I didn’t even open the stamp video, because viewing it would take too long, compared to a text description.
This comment applies to all your documentation!

Hi Bernice,
Thank you for your feedback. We’re looking at implementing infographics on our site, which should address some of your concerns. Also, many of our videos have a written transcript available at the end of the description field. Click the link to view the transcript.
Hope this help.
Program Manager, Acrobat User Community

Cathy Dobbins

4, 2012-08-03 03, 2012

Peter, I always create another PDF of the document (save as PDF), so that the image I’ve laid in as a watermark isn’t something you can just lift out. But, like I said, it only seems to work if the document was created in Word or Excel or something and then converted to PDF. If it was scanned to PDF, it won’t appear behind page.

Tony DeYoung

5, 2012-08-02 02, 2012

Peter & Cathy & Judi,
I use an Action to flatten my signature into the document so it cannot be lifted.

It then becomes the equivalent of a scanned form.  Electronic signing in Acrobat is also a great solution, however those signatures are only visible in Adobe Products (i.e. not Mac Preview). Also many companies do not accept digitally signed docs.  But they will accept a stamped and flattened signed doc because it is identical to a traditional scanned and manually signed document.

Peter Altschuler

11, 2012-07-30 30, 2012

The tool is fine. Using it for signatures is dumb. As soon as you’ve created a standard signature, anyone who gets their hands on the file could forge an infinite number of documents. And, if the Acrobat user doesn’t set a document’s properties to prevent copying of elements, the document itself might as well come with a banner saying, “Hey, want my signature? Take it.”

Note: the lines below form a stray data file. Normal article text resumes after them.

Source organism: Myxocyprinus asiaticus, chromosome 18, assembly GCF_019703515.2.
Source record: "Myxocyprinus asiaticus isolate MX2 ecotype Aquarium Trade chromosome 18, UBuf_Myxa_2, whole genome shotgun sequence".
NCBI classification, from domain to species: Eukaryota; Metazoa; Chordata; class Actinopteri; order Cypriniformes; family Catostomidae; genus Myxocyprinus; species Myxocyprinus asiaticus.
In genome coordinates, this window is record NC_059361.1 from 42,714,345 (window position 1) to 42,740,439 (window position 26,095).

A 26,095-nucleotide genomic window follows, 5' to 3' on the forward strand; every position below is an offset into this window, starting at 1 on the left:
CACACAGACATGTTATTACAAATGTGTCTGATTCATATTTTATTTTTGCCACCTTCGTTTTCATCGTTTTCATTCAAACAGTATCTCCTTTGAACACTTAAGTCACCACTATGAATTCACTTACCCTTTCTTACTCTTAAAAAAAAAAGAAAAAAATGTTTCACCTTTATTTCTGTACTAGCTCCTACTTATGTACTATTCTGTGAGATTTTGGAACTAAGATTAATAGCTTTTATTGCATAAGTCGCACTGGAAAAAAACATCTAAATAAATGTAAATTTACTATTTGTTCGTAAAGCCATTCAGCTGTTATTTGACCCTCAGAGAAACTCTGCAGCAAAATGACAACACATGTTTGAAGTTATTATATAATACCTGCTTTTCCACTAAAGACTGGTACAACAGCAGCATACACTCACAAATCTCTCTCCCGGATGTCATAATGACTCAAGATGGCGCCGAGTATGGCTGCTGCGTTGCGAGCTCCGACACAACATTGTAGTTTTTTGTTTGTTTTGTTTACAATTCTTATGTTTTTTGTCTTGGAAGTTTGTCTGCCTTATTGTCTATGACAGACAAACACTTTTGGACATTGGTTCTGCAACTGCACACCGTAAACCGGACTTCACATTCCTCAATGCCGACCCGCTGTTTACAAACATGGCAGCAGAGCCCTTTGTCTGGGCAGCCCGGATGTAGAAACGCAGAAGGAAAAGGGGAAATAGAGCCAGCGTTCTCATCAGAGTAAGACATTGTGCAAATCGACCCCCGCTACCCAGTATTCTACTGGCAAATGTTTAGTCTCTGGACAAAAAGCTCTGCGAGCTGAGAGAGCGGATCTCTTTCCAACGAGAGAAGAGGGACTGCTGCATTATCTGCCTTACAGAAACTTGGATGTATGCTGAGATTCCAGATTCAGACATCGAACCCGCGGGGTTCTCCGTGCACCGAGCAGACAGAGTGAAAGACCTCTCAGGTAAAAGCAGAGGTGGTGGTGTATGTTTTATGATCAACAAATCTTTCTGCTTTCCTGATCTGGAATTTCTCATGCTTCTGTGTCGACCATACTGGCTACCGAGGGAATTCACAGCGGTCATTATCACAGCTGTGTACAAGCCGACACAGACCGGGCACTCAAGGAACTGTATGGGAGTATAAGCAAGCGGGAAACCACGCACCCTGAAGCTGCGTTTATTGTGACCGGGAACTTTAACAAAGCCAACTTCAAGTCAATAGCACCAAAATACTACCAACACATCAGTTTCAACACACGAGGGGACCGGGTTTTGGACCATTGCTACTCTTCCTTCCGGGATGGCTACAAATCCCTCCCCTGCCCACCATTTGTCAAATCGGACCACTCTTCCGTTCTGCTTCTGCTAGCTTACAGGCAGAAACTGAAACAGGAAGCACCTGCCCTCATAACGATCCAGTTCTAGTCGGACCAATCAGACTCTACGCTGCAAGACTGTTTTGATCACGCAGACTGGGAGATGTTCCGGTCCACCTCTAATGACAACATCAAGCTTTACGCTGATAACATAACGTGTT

Cathy Dobbins

9, 2012-07-30 30, 2012

Patrick, how do you create a transparent signature? I’ve been laying them in as watermarks and selecting “appear behind page”, but often the signature disappears so I have to leave it on top, which then defeats my attempt to make the signature appear authentic.


9, 2012-07-30 30, 2012

Can’t some one copy your signature and use it themselves?  I realize if the PDF was saved without editing capability, it wouldn’t be.  But, what if it was?  Is there a way to secure the signature only?


9, 2012-07-30 30, 2012

I finally figured out how to get the transparent background, but now when I use the stamp, it comes in really large. How do I get it to come in actual size?

Tony DeYoung

9, 2012-07-30 30, 2012

Hi Patrick,

Just make the signature a transparent gif.  That is a Photoshop tutorial you can easily find.



7, 2012-07-30 30, 2012

I agree with Mr. Lyons. Please, do share…

Patrick Lyons

2, 2012-07-30 30, 2012

You left out the most important parts viz. how to create a transparent signature and also how to have your signature appear authentic i.e. not a pasted graphic.  All you did was show the easy part

Comments for this tutorial are now closed.